Some brides and grooms wear kimonos in traditional Japanese weddings, but there are several types of wedding kimonos available. The bride and groom's family, and wedding guests may also wear kimonos. This time, we will introduce the types of wedding kimonos that differ depending on the status and position.
Bride's Wedding Kimono: 3 types available
Generally, there are three types of kimonos that women wear at weddings. These are Shiromuku (白無垢 stain-less white) woven in solid white, gorgeous and colourful Iro-Uchikake (色打掛 coloured sash-less robe), and Furisode (振袖 hanging sleeve) worn by unmarried women.
Shiromuku (白無垢), A White Wedding Kimono
Shiromuku woven in solid white is the most prestigious formal attire that has been worn at weddings since ancient times. It features a uniform white outfit that covers everything from the Wataboshi (綿帽子 cotton hat) or Tsunokakushi (角隠し horn-hiding hat) worn on the head, to the embroidery of kimonos, and even small decoration items. This is a wedding garment that is mainly worn at weddings, which means that you can get rid of evil and attend a sacred wedding ceremony.
Iro-Uchikake (色打掛), A Coloured Wedding Kimono
The vivid iro-uchikake is the standard wedding clothes that is almost as popular as shiromuku. The fabric has gorgeous patterns drawn with embroidery and dyeing, which makes it enjoyable to choose colors and patterns. Other than white, the traditional iro-uchikake are made of red, green, black, etc., and the auspicious patterns such as cranes, turtles, phoenixes, and Suehiro (末広 unfolded fan) are embroidered with gold and silver threads. Recently, pastel-colored color hits have also made their appearances, and are gaining popularity from young people.
Furisode (振袖), A Kimono for Celebration
Furisode is the first go-to dress for unmarried women, and it is sometimes worn at weddings because the wedding is the last opportunity to wear furisode (before becoming a married woman). Furisode is lighter and easier to move than shiromuku or iro-uchikake, so some people may choose to do the Iro-naoshi (色直し change the colour, referring to changing the clothes) at the wedding reception. Additionally, the Hiki-furisode (引き振袖 dragging sleeve), which has longer sleeve than normal furisode, is also preferred for wedding ceremony.
Groom's Wedding Kimono
The only kimono that men wear at weddings is a Montsuki Haori Hakama (紋付き羽織袴 kimono with haori and hakama, decorated with family crests). This is a combination of haori and hakama with family crests.
What is the formal color?
There are white, navy blue, gray, etc., but the one with a high formality is the black montsuki haori hakama. Especially, the black one with five family crests is the most formal and official.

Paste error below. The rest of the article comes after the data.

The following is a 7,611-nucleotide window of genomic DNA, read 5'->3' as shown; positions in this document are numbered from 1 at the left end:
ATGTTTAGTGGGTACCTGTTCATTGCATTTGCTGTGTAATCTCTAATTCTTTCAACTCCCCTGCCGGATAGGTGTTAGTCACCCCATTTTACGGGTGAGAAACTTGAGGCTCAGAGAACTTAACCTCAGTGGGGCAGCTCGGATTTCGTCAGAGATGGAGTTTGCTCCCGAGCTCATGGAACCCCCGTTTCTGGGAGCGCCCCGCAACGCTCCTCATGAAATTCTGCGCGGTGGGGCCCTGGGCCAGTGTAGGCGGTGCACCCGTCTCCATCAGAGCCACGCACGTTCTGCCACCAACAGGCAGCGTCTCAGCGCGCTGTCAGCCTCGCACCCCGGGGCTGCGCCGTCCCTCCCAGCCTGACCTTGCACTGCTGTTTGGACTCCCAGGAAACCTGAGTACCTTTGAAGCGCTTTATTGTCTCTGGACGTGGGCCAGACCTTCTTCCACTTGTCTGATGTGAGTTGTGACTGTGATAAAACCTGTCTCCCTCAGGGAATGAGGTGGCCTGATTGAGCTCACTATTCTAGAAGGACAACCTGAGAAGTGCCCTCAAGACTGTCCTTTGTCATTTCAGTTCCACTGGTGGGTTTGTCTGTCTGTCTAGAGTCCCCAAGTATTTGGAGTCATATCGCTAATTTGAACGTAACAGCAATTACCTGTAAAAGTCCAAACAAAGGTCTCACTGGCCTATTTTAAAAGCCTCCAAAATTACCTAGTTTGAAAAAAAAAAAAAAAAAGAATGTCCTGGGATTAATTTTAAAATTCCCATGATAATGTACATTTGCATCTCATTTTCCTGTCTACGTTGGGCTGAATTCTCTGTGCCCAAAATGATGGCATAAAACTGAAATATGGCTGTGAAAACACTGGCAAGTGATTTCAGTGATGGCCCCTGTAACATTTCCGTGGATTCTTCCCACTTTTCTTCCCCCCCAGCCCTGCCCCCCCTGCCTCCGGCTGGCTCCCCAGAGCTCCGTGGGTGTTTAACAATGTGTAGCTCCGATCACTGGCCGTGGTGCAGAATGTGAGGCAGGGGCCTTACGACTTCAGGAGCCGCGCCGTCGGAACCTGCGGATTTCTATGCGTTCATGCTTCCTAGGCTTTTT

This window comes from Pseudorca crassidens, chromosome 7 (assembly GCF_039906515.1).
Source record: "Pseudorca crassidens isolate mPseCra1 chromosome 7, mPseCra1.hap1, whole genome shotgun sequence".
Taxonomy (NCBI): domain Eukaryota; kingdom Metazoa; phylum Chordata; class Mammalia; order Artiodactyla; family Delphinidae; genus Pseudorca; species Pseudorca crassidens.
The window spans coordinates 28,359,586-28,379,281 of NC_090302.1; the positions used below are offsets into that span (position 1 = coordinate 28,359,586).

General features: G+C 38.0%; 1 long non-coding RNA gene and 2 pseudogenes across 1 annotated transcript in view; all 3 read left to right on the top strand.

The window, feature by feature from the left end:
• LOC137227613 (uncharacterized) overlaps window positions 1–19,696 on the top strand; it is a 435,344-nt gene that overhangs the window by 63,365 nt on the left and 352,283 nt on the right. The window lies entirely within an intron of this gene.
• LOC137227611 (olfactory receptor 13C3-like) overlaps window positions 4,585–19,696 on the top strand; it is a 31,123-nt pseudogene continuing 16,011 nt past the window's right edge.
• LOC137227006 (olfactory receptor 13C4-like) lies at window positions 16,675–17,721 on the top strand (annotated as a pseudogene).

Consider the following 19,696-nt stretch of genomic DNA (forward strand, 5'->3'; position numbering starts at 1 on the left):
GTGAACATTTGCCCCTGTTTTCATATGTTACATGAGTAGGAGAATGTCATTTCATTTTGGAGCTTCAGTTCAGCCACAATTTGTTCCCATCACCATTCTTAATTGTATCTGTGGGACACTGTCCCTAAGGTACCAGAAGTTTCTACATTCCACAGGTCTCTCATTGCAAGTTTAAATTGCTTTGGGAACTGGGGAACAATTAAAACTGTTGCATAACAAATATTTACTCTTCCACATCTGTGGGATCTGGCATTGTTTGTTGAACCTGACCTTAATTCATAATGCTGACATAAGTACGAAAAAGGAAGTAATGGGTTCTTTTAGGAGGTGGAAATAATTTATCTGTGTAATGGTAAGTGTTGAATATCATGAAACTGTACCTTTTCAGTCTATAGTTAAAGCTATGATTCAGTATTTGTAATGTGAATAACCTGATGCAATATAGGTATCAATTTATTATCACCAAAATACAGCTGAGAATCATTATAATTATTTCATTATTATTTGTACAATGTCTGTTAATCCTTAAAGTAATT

What is Montsuki?
The "Mon" in "Montsuki" refers to a family crest (家紋 / Kamon). A family crest is a mark of each house. And the black haori hakama with five family crests is a traditional outfit that was stipulated as "formal dress for men" by the law issued in the Meiji era. The family crests are placed in the center of Haori's back, both sleeves, and both chests.
By the way, the number of crests printed on a man's kimono is either 5, 3, or 1. The "three crests" (三つ紋 Mitsu-mon) have crests only in the center of the back and on the back sleeves, for total of three; with none on both chests. "One crest" has a crest only in the center of the back.
In all cases, the size of the crest is the same, about 4 cm for men and about 2 cm for kimono for women. If the position of the crest is not correct, it cannot be used in any basically formal place.
Wedding Kimono for the family and relatives of bride and groom
In general, guests and relatives have some kimonos that they should be wearing and those that should not. First, we would like to introduce the wedding kimono of family members and relatives attending a wedding.
Wedding Kimono: female family and relatives
Marrying couple's family members, relatives, and Nakoudo (仲人 matchmakers, plays similar role as maid of honour, bridesmaid in wedding) wear “Kuro Tomesode” (黒留袖 black cut sleeve). Black tomesode is the first go-to dress of a married woman; a black kimono with family crest. Unmarried family members and relatives wear "Iro Tomesode" (色留袖 coloured cut sleeve), "Homongi" (訪問着 visiting clothes), and "furisode."
By the way, the nakoudo or matchmaker refers to the person who officially mediates the bride and groom, and is unique to Japan. Being a married couple is a traditional convention.
Wedding Kimono: male family and relatives
Male's kimono do not have difference between being married or unmarried. The first go-to dress for men's kimono is the "Montsuki Haori Hakama", which is mainly black or gray. Coloured kimono is not worn.
Wedding Guest's Kimono
In this part, we introduce the kimonos of the guest invited to the wedding. This also differs for men and women, and for women it depends on whether they are married or unmarried.
Female Guest's Kimono
Married women participating as guests wear coloured tomesode. Unmarried female guests wear furisode.
You can wear homongi at weddings regardless of whether you are married or not. Among them, a gorgeous pattern-design and a kimono or obi that is embroidered with gold and silver threads are worn to create a festive, celebrating mood.
Male Guest's Kimono
Males do not have difference between being married or unmarried. It is common to wear "Iro-Montsuki" (色紋付 coloured kimono with family crests) which comes in colours other than black. Haori is similar to Western-style jacket for suit, so always wear haori at weddings.
How do you like it so far? Do you want to try the Japanese wedding style just for taking a photo?